"The evidence of 62 witnesses called by the petitioners did not prove the monumental malpractice alleged by them.
"The petitioner failed to prove that Buhari was not validly elected.
"I hereby resolve issue three against the petitioners."
On issues 4 and 5 which bother on allegation of corrupt practices and substantial non-compliance with the electoral law, the tribunal held that the petitioners are expected by law to prove same.
"The position of law is clear on non-compliance with Electoral Act. Eyewitness must be called and allegation proved beyond reasonable doubt.
"Bribery during the election is a criminal act and such must be proved by who asserts. The petitioners failed to call witness who are directly involved in this. The petitioners failed to call security agents who must have arrested any culprit. The petitioner also failed to prove to the tribunal that people were arrested based on this crime.
"In the final analysis, the petitioners have failed to prove all their allegations against the respondents beyond reasonable doubt.
"This petition is dismissed in its entirety.
"Parties are to bear their respective cost," the tribunal held.
Other members of the tribunal, Justices Abdul Aboki, Joseph Ikegh, Peter Ige and Samuel Oseji equally agreed with the lead judgement.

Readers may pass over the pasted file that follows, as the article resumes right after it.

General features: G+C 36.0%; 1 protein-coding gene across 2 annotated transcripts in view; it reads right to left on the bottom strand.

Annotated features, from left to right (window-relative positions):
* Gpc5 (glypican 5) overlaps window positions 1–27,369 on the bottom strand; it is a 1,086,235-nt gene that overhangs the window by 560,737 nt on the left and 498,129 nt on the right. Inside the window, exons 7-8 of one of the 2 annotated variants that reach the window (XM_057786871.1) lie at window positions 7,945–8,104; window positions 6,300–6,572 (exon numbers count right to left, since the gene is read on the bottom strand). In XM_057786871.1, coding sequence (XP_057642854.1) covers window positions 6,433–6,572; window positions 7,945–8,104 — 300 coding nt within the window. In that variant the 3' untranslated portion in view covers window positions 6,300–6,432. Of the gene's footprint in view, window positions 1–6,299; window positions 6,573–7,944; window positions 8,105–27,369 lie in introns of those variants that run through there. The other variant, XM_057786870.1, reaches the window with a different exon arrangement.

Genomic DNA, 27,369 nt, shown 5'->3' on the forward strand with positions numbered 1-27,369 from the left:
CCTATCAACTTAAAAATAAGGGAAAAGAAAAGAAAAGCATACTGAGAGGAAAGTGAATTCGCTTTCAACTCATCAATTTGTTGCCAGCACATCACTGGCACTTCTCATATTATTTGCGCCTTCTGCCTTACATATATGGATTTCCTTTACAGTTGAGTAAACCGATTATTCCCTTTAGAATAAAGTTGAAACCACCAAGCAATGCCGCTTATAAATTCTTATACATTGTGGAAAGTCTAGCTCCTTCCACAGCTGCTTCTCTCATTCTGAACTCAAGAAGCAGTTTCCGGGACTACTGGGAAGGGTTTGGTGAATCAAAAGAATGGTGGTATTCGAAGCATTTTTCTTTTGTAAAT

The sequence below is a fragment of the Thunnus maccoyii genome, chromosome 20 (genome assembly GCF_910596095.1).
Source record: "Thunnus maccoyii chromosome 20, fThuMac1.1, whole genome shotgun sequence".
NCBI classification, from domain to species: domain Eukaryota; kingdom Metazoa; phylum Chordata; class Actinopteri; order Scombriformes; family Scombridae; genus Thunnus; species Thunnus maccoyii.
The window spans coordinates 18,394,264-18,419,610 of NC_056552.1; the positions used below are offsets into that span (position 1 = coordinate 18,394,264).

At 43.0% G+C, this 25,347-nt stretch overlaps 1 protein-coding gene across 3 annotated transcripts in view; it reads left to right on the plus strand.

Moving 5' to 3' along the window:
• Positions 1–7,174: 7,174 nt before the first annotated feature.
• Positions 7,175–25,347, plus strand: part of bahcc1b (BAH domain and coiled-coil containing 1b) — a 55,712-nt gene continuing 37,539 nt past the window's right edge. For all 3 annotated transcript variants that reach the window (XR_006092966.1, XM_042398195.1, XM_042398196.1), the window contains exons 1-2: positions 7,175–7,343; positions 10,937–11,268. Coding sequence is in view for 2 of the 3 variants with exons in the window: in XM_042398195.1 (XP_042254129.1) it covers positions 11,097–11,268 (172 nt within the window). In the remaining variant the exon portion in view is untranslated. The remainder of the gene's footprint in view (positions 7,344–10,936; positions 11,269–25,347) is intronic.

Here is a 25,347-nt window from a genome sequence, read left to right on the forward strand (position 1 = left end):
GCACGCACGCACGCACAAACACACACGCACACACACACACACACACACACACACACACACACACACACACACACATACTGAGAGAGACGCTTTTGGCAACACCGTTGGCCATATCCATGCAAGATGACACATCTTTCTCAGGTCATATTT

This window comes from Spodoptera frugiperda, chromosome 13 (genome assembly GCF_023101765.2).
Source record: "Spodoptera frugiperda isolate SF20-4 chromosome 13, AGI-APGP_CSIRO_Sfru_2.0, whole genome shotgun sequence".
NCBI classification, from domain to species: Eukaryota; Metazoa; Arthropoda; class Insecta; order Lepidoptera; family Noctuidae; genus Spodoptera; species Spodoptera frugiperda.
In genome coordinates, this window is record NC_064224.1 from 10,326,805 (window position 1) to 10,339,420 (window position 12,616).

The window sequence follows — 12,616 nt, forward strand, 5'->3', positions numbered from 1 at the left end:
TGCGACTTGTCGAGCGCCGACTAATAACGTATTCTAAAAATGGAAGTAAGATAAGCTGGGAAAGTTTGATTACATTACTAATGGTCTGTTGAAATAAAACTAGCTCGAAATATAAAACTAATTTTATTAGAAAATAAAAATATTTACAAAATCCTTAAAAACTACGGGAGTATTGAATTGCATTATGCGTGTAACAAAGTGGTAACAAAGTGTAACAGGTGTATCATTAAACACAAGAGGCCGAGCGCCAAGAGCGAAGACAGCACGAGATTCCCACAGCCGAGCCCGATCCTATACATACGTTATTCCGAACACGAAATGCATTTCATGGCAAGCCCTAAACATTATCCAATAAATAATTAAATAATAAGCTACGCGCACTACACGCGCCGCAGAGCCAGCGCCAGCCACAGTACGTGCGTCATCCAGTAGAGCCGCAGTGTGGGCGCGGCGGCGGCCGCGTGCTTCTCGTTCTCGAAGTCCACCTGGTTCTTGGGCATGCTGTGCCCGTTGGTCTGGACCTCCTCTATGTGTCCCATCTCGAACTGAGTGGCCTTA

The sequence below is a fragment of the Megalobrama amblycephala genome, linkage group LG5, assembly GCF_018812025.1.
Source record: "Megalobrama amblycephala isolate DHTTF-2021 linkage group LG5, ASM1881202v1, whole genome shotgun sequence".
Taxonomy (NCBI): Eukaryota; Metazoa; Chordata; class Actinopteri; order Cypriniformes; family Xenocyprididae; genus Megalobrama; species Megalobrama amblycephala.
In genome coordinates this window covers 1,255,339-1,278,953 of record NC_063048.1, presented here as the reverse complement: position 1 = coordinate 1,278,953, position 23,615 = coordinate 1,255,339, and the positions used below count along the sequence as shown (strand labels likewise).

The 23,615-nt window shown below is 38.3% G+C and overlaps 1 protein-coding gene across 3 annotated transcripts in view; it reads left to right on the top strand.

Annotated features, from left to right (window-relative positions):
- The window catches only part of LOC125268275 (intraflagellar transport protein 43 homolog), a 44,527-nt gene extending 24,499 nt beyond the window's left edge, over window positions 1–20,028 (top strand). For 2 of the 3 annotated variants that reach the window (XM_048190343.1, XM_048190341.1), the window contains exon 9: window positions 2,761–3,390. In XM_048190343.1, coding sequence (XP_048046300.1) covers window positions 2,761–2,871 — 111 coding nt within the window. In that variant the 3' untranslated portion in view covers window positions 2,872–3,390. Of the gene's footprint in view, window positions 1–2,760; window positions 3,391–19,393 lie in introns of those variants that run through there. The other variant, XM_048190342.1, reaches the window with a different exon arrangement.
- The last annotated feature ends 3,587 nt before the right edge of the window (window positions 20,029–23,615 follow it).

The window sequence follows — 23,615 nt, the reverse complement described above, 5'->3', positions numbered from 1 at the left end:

Earlier, the tribunal dismissed INEC's application seeking an order of the tribunal to strike out Atiku and PDP's petition on ground that Vice President Yemi Osinbajo is not joined as a necessary party.
The tribunal held that going by the 1999 Constitution and the Electoral Act, a Vice President is not a necessary party, but an interested one.
The tribunal further held that the Vice President need not be joined in the petition since the candidate of the party and the party itself are joined in the petition.
The tribunal struck out the paragraph alleging that tradermoni which was taxpayers' money was used to bribe electorate to vote for Buhari.
The tribunal held that it does not have jurisdiction on how public fund is spent.
The tribunal also dismissed another application by INEC praying the tribunal to strike out the list of witnesses on the ground that the name of Atiku's lawyer, Livy Uzoukwu (SAN) is not a lawyer known to practice in Nigeria and not enrolled in Supreme Court.
Moreso, the tribunal expunged paragraphs where Atiku alleged security agencies of unlawful interference during election.
The tribunal hinged its ruling on ground that Atiku did not join them as parties in the petition.
The panel further struck out Atiku's star witness, Osita Chidoka's witness statement for raising fresh issues and for being filed seven days after the stipulated time.
The tribunal refused APC's application challenging the competence of Atiku's petition.
In addition, the tribunal struck out APC's application arguing that Atiku is not qualified to contest because he (Atiku) is not a Nigerian.